• Public health surveillance after the 2010 Haiti earthquake: the experience of Médecins Sans Frontières

      Polonsky, J; Luquero, F; Francois, G; Rousseau, C; Caleo, G; Ciglenecki, I; Delacre, C; Siddiqui, M R; Terzian, M; Verhenne, L; et al. (2013-01-07)
      Background In January 2010, Haiti was struck by a powerful earthquake, killing and wounding hundreds of thousands and leaving millions homeless. In order to better understand the severity of the crisis, and to provide early warning of epidemics or deteriorations in the health status of the population, Médecins Sans Frontières established surveillance for infections of epidemic potential and for death rates and malnutrition prevalence. Methods Trends in infections of epidemic potential were detected through passive surveillance at health facilities serving as sentinel sites. Active community surveillance of death rates and malnutrition prevalence was established through weekly home visits. Results There were 102,054 consultations at the 15 reporting sites during the 26 week period of operation. Acute respiratory infections, acute watery diarrhoea and malaria/fever of unknown origin accounted for the majority of proportional morbidity among the diseases under surveillance. Several alerts were triggered through the detection of immediately notifiable diseases and increasing trends in some conditions. Crude and under-5 death rates, and acute malnutrition prevalence, were below emergency thresholds. Conclusion Disease surveillance after disasters should include an alert and response component, requiring investment of resources in informal networks that improve sensitivity to alerts as well as on the more common systems of data collection, compilation and analysis. Information sharing between partners is necessary to strengthen early warning systems. Community-based surveillance of mortality and malnutrition is feasible but requires careful implementation and validation.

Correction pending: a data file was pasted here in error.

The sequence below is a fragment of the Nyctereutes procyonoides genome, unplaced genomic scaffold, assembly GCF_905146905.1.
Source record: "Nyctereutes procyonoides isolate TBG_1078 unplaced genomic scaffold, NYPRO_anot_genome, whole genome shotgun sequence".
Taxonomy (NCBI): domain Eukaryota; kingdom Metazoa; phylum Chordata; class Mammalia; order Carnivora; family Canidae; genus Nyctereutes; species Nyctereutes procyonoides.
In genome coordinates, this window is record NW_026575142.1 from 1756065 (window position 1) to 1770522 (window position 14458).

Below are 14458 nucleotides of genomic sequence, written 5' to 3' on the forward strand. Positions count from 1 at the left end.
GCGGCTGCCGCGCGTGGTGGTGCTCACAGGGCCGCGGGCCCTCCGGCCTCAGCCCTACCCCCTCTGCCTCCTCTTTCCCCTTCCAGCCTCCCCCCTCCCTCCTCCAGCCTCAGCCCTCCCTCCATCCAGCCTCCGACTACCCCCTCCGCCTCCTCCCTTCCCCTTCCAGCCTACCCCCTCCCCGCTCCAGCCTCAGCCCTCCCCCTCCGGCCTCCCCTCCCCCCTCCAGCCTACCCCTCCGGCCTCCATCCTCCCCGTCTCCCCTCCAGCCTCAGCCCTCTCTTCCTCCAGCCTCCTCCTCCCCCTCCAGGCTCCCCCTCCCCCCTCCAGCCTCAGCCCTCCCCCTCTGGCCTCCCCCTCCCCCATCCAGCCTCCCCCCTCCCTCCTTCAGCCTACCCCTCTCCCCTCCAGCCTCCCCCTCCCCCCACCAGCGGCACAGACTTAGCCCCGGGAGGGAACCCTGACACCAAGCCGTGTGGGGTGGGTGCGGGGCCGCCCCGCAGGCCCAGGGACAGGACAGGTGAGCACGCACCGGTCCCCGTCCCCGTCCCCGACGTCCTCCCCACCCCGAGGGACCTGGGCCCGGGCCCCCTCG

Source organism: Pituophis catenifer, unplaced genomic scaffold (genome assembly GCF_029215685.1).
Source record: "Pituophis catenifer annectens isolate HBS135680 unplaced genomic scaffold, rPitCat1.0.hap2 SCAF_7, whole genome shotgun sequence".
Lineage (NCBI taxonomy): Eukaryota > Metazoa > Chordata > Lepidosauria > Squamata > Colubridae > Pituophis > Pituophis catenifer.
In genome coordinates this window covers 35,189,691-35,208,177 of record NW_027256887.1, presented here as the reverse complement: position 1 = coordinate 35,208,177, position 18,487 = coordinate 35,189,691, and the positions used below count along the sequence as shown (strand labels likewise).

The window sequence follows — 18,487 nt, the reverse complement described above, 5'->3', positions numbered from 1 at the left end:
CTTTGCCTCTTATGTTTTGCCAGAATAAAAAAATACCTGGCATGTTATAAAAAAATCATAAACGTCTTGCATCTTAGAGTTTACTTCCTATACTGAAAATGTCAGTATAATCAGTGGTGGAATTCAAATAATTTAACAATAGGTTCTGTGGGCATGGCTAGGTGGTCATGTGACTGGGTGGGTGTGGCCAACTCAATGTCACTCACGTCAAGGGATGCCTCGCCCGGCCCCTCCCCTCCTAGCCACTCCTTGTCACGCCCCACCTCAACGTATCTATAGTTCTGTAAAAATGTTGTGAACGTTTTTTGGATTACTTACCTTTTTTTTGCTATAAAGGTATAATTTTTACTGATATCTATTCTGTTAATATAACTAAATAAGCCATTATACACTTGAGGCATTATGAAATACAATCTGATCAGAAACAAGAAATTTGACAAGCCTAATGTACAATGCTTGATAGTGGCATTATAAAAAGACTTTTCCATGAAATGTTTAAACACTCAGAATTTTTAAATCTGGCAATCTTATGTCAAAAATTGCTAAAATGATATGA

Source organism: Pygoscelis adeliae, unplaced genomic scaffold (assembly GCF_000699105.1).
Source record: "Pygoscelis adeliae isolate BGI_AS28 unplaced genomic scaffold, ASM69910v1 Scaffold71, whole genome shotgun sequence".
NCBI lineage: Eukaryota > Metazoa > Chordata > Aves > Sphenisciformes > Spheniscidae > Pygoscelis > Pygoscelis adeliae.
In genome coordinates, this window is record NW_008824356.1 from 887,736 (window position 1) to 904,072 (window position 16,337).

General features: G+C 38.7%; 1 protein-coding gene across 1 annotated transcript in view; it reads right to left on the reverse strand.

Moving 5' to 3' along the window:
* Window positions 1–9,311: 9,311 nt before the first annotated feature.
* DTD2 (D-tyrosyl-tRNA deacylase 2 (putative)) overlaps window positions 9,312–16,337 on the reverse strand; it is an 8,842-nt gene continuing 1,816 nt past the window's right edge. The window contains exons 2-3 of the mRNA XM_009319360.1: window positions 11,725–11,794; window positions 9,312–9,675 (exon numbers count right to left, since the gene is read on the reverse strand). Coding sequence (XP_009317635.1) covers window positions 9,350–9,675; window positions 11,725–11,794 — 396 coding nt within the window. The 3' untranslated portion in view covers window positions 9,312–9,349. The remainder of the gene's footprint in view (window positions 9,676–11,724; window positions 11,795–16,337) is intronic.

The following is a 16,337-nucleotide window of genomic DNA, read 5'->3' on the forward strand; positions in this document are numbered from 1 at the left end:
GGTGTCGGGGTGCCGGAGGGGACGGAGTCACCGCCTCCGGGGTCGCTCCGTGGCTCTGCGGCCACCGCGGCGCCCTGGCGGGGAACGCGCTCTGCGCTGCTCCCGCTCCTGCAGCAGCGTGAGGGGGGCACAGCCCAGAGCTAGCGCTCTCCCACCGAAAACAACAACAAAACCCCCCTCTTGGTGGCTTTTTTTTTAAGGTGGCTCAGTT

• Successful Control of Ebola Virus Disease: Analysis of Service Based Data from Rural Sierra Leone

      Lokuge, K; Caleo, G; Greig, J; Duncombe, J; McWilliam, N; Squire, J; Lamin, M; Veltus, E; Wolz, A; Kobinger, G; et al. (Public Library of Science, 2016-03-09)
      The scale and geographical distribution of the current outbreak in West Africa raised doubts as to the effectiveness of established methods of control. Ebola Virus Disease (EVD) was first detected in Sierra Leone in May 2014 in Kailahun district. Despite high case numbers elsewhere in the country, transmission was eliminated in the district by December 2014. We describe interventions underpinning successful EVD control in Kailahun and implications for EVD control in other areas.